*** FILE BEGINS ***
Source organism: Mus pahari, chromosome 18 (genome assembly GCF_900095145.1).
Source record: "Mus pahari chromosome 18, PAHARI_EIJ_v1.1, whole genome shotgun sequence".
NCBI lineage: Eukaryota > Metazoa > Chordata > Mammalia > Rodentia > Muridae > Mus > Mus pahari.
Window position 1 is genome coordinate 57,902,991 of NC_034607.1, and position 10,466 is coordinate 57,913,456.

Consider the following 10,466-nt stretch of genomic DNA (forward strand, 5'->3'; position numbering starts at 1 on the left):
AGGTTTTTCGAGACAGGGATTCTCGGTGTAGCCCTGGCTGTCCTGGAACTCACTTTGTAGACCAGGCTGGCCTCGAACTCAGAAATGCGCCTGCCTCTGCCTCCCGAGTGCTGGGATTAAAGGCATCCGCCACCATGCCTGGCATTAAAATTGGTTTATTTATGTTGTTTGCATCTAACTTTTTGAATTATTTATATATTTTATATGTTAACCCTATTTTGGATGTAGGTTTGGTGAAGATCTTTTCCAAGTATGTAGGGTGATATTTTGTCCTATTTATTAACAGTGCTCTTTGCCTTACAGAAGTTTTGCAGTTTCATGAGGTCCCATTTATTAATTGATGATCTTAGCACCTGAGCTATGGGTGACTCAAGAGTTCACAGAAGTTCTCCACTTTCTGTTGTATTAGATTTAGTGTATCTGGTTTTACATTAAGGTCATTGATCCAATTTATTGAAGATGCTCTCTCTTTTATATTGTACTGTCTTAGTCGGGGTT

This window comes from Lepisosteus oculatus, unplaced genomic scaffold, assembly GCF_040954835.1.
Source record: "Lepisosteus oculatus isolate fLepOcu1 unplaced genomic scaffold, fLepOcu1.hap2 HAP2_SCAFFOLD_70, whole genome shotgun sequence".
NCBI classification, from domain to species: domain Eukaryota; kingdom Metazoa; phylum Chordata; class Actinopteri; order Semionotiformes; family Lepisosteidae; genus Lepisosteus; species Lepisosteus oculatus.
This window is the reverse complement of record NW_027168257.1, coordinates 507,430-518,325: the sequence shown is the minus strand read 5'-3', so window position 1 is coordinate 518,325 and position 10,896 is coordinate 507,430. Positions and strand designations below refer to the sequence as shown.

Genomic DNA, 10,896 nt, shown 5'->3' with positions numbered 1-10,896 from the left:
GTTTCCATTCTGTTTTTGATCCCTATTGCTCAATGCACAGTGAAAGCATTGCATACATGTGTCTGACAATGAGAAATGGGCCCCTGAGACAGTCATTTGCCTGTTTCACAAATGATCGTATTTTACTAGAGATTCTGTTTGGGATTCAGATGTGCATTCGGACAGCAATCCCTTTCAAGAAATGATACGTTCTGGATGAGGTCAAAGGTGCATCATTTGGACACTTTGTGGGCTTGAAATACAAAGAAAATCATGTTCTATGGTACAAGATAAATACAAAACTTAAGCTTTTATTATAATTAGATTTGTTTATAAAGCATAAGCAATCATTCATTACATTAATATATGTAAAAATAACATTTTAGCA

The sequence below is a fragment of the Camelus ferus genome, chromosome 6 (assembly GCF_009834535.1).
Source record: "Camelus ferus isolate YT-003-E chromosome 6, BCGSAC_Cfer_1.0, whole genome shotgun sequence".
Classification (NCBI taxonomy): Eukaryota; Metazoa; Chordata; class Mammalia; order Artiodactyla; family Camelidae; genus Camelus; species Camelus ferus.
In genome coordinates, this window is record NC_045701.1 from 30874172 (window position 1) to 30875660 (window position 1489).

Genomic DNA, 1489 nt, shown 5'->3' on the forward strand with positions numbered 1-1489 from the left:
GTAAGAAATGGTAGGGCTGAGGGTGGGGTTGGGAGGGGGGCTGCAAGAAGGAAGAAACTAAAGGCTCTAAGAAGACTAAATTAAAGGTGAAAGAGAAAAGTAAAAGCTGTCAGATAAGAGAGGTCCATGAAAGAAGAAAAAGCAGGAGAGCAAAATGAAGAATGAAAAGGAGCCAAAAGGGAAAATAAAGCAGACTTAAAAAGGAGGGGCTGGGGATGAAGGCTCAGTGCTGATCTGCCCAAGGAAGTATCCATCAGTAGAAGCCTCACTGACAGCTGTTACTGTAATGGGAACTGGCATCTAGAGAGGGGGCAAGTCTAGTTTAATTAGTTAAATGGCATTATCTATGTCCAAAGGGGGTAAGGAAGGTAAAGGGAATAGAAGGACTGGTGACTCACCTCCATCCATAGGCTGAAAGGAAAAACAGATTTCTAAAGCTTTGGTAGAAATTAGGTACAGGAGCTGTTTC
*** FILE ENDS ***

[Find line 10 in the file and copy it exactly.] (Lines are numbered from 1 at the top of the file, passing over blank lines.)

This window is the reverse complement of record NW_027168257.1, coordinates 507,430-518,325: the sequence shown is the minus strand read 5'-3', so window position 1 is coordinate 518,325 and position 10,896 is coordinate 507,430. Positions and strand designations below refer to the sequence as shown.